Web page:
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The influence of snow microstructure on dual-frequency radar measurements in a tundra environment
Joshua King, Chris Derksen, Peter Toose, Alexandre Langlois, C. F. Larsen, Juha Lemmetyinen, P. Marsh, Benoît Montpetit, Alexandre Roy, Nick Rutter, Matthew Sturm
Remote Sensing of Environment, Volume 215

Abstract Recent advancement in the understanding of snow-microwave interactions has helped to isolate the considerable potential for radar-based retrieval of snow water equivalent (SWE). There are however, few datasets available to address spatial uncertainties, such as the influence of snow microstructure, at scales relevant to space-borne application. In this study we introduce measurements from SnowSAR, an airborne, dual-frequency (9.6 and 17.2 GHz) synthetic aperture radar (SAR), to evaluate high resolution (10 m) backscatter within a snow-covered tundra basin. Coincident in situ surveys at two sites characterize a generally thin snowpack (50 cm) interspersed with deeper drift features. Structure of the snowpack is found to be predominantly wind slab (65%) with smaller proportions of depth hoar underlain (35%). Objective estimates of snow microstructure (exponential correlation length; lex), show the slab layers to be 2.8 times smaller than the basal depth hoar. In situ measurements are used to parametrize the Microwave Emission Model of Layered Snowpacks (MEMLS3&a) and compare against collocated SnowSAR backscatter. The evaluation shows a scaling factor (ϕ) between 1.37 and 1.08, when applied to input of lex, minimizes MEMLS root mean squared error to

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Capturing agricultural soil freeze/thaw state through remote sensing and ground observations: A soil freeze/thaw validation campaign
Tracy Rowlandson, Aaron Berg, Alex Roy, Edward Kim, Renato Pardo Lara, Jarrett Powers, Kristin Lewis, Paul R. Houser, K. C. McDonald, Peter Toose, An-Ming Wu, Eugenia De Marco, Chris Derksen, Jared Entin, Andreas Colliander, Xiaolan Xu, Alex Mavrovic
Remote Sensing of Environment, Volume 211

Abstract A field campaign was conducted October 30th to November 13th, 2015 with the intention of capturing diurnal soil freeze/thaw state at multiple scales using ground measurements and remote sensing measurements. On four of the five sampling days, we observed a significant difference between morning (frozen scenario) and afternoon (thawed scenario) ground-based measurements of the soil relative permittivity. These results were supported by an in situ soil moisture and temperature network (installed at the scale of a spaceborne passive microwave pixel) which indicated surface soil temperatures fell below 0 °C for the same four sampling dates. Ground-based radiometers appeared to be highly sensitive to F/T conditions of the very surface of the soil and indicated normalized polarization index (NPR) values that were below the defined freezing values during the morning sampling period on all sampling dates. The Scanning L-band Active Passive (SLAP) instrumentation, flown over the study region, showed very good agreement with the ground-based radiometers, with freezing states observed on all four days that the airborne observations covered the fields with ground-based radiometers. The Soil Moisture Active Passive (SMAP) satellite had morning overpasses on three of the sampling days, and indicated frozen conditions on two of those days. It was found that >60% of the in situ network had to indicate surface temperatures below 0 °C before SMAP indicated freezing conditions. This was also true of the SLAP radiometer measurements. The SMAP, SLAP and ground-based radiometer measurements all indicated freezing conditions when soil temperature sensors installed at 5 cm depth were not frozen.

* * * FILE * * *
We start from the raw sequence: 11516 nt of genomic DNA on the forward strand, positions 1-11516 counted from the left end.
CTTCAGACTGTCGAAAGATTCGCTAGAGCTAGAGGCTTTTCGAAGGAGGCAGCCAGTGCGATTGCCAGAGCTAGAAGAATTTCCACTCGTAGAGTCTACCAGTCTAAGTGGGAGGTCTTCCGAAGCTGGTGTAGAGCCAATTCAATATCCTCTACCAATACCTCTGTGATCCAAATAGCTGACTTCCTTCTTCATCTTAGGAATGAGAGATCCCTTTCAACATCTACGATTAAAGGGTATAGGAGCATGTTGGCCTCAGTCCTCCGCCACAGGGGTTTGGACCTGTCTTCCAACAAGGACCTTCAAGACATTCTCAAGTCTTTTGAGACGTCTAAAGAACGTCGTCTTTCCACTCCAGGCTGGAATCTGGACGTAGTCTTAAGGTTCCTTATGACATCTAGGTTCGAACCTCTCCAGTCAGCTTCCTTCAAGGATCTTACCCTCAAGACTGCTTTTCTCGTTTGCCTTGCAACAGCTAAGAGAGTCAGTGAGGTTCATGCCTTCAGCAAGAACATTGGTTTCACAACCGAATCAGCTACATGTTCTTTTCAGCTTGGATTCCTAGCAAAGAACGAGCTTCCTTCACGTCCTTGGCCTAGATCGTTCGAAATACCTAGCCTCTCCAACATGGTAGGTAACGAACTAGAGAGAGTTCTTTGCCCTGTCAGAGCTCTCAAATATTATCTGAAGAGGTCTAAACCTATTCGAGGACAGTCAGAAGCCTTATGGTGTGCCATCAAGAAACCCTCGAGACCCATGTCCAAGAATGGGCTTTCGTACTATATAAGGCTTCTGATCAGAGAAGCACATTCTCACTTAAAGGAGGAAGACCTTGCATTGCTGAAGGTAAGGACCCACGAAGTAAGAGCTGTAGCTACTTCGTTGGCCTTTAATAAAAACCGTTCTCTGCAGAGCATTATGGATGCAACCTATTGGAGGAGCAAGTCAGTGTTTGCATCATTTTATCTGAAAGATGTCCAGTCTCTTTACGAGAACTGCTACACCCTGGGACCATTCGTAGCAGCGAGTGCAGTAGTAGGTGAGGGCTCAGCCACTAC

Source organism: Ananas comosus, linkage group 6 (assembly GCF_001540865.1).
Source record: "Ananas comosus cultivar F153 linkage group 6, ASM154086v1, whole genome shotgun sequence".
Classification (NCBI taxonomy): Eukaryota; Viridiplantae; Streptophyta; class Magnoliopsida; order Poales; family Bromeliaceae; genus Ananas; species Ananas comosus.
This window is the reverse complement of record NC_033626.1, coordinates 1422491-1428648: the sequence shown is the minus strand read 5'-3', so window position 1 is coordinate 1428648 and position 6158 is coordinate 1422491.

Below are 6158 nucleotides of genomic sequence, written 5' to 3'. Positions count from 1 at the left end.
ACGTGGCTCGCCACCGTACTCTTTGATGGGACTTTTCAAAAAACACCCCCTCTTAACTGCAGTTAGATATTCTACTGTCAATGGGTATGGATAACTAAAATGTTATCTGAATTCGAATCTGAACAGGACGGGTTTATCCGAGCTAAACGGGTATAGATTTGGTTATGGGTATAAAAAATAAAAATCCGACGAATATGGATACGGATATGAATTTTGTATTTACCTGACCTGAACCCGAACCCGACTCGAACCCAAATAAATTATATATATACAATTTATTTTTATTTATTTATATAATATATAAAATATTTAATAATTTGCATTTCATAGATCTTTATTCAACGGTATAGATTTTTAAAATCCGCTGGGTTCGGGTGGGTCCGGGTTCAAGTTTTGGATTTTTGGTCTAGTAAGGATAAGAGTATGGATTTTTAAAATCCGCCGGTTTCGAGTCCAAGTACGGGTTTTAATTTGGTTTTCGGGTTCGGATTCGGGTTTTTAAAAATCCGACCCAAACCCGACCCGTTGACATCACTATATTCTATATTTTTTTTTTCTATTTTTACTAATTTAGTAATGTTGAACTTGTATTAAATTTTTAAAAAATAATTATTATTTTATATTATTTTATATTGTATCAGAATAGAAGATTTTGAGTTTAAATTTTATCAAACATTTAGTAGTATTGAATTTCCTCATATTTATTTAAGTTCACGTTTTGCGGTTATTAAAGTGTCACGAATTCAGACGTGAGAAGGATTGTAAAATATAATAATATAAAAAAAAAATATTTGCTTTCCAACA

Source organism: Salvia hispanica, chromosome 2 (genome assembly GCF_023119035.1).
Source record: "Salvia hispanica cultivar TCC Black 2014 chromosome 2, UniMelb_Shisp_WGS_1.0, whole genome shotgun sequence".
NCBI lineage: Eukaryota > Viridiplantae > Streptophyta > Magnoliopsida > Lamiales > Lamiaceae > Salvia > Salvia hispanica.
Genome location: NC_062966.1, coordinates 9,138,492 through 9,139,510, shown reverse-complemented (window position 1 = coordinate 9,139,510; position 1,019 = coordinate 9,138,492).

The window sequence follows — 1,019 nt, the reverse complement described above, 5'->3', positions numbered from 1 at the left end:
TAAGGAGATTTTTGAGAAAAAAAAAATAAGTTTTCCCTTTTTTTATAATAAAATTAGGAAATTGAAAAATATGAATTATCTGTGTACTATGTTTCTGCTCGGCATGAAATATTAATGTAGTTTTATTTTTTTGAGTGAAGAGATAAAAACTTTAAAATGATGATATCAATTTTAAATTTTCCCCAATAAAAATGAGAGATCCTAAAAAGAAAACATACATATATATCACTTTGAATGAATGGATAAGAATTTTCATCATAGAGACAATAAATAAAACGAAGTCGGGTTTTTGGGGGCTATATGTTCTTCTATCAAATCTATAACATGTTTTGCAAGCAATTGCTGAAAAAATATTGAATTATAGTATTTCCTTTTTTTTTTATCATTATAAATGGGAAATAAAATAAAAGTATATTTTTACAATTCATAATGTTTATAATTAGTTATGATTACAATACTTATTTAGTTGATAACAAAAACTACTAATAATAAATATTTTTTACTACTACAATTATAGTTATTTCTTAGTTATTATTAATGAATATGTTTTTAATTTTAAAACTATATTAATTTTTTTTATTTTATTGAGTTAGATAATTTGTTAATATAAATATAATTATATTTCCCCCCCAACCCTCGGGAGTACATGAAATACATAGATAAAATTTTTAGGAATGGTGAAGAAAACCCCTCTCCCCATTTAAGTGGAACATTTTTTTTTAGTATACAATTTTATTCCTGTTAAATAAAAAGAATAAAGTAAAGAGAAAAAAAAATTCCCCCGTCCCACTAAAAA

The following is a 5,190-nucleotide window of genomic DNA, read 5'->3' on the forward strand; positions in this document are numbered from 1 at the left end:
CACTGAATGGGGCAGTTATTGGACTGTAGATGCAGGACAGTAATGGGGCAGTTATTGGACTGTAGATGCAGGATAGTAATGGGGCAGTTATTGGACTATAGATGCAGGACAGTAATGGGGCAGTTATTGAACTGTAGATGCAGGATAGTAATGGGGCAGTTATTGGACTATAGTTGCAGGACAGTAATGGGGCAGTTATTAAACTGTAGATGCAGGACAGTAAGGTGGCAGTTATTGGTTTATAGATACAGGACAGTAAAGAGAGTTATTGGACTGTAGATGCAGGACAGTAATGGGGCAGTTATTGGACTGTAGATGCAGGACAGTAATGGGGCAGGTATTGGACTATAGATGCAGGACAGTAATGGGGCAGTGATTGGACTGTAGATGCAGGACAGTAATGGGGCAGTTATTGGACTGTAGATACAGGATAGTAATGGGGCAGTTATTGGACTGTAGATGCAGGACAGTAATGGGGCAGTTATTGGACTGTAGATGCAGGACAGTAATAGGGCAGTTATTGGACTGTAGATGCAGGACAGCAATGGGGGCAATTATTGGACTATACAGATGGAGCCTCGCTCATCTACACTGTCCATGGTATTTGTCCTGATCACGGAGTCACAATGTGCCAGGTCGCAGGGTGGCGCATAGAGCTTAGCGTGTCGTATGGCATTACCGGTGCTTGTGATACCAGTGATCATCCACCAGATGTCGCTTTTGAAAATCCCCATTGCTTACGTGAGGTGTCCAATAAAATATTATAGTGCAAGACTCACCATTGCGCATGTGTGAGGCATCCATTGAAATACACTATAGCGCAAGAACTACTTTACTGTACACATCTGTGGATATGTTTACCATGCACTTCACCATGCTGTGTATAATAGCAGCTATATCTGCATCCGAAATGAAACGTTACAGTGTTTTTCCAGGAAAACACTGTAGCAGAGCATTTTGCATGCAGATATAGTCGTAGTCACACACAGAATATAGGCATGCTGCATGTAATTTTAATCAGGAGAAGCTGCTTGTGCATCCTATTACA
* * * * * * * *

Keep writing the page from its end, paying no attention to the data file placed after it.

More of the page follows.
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L-band radiometry freeze/ thaw validation using air temperature and ground measurements
Matthew A. Williamson, Tracy Rowlandson, Aaron Berg, Alexandre Roy, Peter Toose, Chris Derksen, L. Arnold, Erica Tetlock
Remote Sensing Letters, Volume 9, Issue 4

Assessment of remote sensing derived freeze/thaw products from L-band radiometry requires ground validation. There is growing interest in utilizing soil moisture networks to meet this validation re...


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Plot-scale assessment of soil freeze/thaw detection and variability with impedance probes: implications for remote sensing validation networks
Matthew A. Williamson, Justin Adams, Aaron Berg, Chris Derksen, Peter Toose, Anne Walker
Hydrology Research, Volume 49, Issue 1

Abstract Several large in-situ soil moisture-monitoring networks currently exist over seasonally frozen regions that may have use for the validation of remote sensing soil freeze/thaw (F/T) products. However, further understanding of how the existing network instrumentation responds to changes in near surface soil F/T is recommended. This case study describes the results of a small plot-scale (7 × 7 m) study from November 2013 through April 2014 instrumented with 36 impedance probes. Soil temperature and real dielectric permittivity ϵr' were measured every 15 minutes during F/T transition periods at shallow soil depths (0–10 cm). Categorical soil temperature and real dielectric permittivity techniques were used to define the soil F/T state during these periods. Results demonstrate that both methods for detecting soil F/T have strong agreement (84.7–95.6%) during the fall freeze but weak agreement (53.3–60.9%) during the spring thaw. Bootstrapping results demonstrated both techniques showed a mean difference within ±1.0°C and ±1.4 ϵr' between the standard 5 cm below surface measurement depth and probes at 2, 10 and integrated 0–5.7 cm depths installed within the same study plot. Overall this study demonstrates that the Hydra Probe offers promise for near surface soil F/T detection using existing soil moisture monitoring networks particularly for the fall freeze.